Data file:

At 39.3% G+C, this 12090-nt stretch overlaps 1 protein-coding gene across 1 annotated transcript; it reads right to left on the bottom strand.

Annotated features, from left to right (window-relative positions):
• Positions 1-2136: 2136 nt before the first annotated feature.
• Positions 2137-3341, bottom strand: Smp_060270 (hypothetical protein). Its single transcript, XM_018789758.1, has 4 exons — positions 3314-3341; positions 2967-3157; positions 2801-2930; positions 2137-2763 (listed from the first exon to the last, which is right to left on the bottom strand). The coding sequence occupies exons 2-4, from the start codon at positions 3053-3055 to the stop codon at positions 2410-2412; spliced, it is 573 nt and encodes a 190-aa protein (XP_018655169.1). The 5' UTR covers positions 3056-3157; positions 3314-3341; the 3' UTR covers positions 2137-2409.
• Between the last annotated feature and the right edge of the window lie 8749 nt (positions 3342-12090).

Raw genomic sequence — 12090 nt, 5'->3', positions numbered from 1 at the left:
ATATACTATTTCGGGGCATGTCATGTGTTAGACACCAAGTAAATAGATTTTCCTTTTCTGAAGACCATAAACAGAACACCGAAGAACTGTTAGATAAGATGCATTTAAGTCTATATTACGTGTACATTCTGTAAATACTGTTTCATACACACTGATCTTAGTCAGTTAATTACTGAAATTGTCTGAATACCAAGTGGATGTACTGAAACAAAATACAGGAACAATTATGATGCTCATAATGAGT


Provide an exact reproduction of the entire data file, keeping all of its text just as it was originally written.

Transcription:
At 39.3% G+C, this 12090-nt stretch overlaps 1 protein-coding gene across 1 annotated transcript; it reads right to left on the bottom strand.

Annotated features, from left to right (window-relative positions):
• Positions 1-2136: 2136 nt before the first annotated feature.
• Positions 2137-3341, bottom strand: Smp_060270 (hypothetical protein). Its single transcript, XM_018789758.1, has 4 exons — positions 3314-3341; positions 2967-3157; positions 2801-2930; positions 2137-2763 (listed from the first exon to the last, which is right to left on the bottom strand). The coding sequence occupies exons 2-4, from the start codon at positions 3053-3055 to the stop codon at positions 2410-2412; spliced, it is 573 nt and encodes a 190-aa protein (XP_018655169.1). The 5' UTR covers positions 3056-3157; positions 3314-3341; the 3' UTR covers positions 2137-2409.
• Between the last annotated feature and the right edge of the window lie 8749 nt (positions 3342-12090).

Raw genomic sequence — 12090 nt, 5'->3', positions numbered from 1 at the left:
ATATACTATTTCGGGGCATGTCATGTGTTAGACACCAAGTAAATAGATTTTCCTTTTCTGAAGACCATAAACAGAACACCGAAGAACTGTTAGATAAGATGCATTTAAGTCTATATTACGTGTACATTCTGTAAATACTGTTTCATACACACTGATCTTAGTCAGTTAATTACTGAAATTGTCTGAATACCAAGTGGATGTACTGAAACAAAATACAGGAACAATTATGATGCTCATAATGAGT